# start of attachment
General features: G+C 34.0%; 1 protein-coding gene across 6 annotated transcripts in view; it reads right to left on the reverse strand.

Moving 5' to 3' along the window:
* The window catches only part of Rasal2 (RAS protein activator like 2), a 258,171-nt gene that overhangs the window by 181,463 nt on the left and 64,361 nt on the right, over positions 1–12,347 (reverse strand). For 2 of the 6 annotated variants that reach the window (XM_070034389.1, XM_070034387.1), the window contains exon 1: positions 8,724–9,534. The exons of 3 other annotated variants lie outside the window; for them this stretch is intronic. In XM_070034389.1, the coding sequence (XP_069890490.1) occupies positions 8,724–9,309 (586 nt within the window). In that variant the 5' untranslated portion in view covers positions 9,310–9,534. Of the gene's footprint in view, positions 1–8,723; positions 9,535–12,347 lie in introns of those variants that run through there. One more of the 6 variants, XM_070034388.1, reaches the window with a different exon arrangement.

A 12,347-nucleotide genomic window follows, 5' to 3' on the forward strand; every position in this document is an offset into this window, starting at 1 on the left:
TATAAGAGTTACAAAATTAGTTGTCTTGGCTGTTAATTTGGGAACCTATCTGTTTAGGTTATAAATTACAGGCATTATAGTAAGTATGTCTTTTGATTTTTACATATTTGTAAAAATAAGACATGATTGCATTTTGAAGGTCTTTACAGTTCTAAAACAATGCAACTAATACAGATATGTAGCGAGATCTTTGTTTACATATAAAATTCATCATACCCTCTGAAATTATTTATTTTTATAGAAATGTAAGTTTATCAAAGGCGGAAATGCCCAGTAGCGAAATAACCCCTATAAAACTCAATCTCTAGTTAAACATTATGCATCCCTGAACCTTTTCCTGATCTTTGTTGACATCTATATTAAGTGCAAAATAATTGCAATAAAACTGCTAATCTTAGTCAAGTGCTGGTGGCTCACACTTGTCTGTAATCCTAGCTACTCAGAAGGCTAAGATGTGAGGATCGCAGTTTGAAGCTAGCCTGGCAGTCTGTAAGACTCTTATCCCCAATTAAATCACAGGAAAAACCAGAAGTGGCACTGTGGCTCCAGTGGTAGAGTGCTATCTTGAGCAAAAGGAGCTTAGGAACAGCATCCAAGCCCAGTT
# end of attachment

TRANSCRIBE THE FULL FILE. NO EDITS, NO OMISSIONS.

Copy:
General features: G+C 34.0%; 1 protein-coding gene across 6 annotated transcripts in view; it reads right to left on the reverse strand.

Moving 5' to 3' along the window:
* The window catches only part of Rasal2 (RAS protein activator like 2), a 258,171-nt gene that overhangs the window by 181,463 nt on the left and 64,361 nt on the right, over positions 1–12,347 (reverse strand). For 2 of the 6 annotated variants that reach the window (XM_070034389.1, XM_070034387.1), the window contains exon 1: positions 8,724–9,534. The exons of 3 other annotated variants lie outside the window; for them this stretch is intronic. In XM_070034389.1, the coding sequence (XP_069890490.1) occupies positions 8,724–9,309 (586 nt within the window). In that variant the 5' untranslated portion in view covers positions 9,310–9,534. Of the gene's footprint in view, positions 1–8,723; positions 9,535–12,347 lie in introns of those variants that run through there. One more of the 6 variants, XM_070034388.1, reaches the window with a different exon arrangement.

A 12,347-nucleotide genomic window follows, 5' to 3' on the forward strand; every position in this document is an offset into this window, starting at 1 on the left:
TATAAGAGTTACAAAATTAGTTGTCTTGGCTGTTAATTTGGGAACCTATCTGTTTAGGTTATAAATTACAGGCATTATAGTAAGTATGTCTTTTGATTTTTACATATTTGTAAAAATAAGACATGATTGCATTTTGAAGGTCTTTACAGTTCTAAAACAATGCAACTAATACAGATATGTAGCGAGATCTTTGTTTACATATAAAATTCATCATACCCTCTGAAATTATTTATTTTTATAGAAATGTAAGTTTATCAAAGGCGGAAATGCCCAGTAGCGAAATAACCCCTATAAAACTCAATCTCTAGTTAAACATTATGCATCCCTGAACCTTTTCCTGATCTTTGTTGACATCTATATTAAGTGCAAAATAATTGCAATAAAACTGCTAATCTTAGTCAAGTGCTGGTGGCTCACACTTGTCTGTAATCCTAGCTACTCAGAAGGCTAAGATGTGAGGATCGCAGTTTGAAGCTAGCCTGGCAGTCTGTAAGACTCTTATCCCCAATTAAATCACAGGAAAAACCAGAAGTGGCACTGTGGCTCCAGTGGTAGAGTGCTATCTTGAGCAAAAGGAGCTTAGGAACAGCATCCAAGCCCAGTT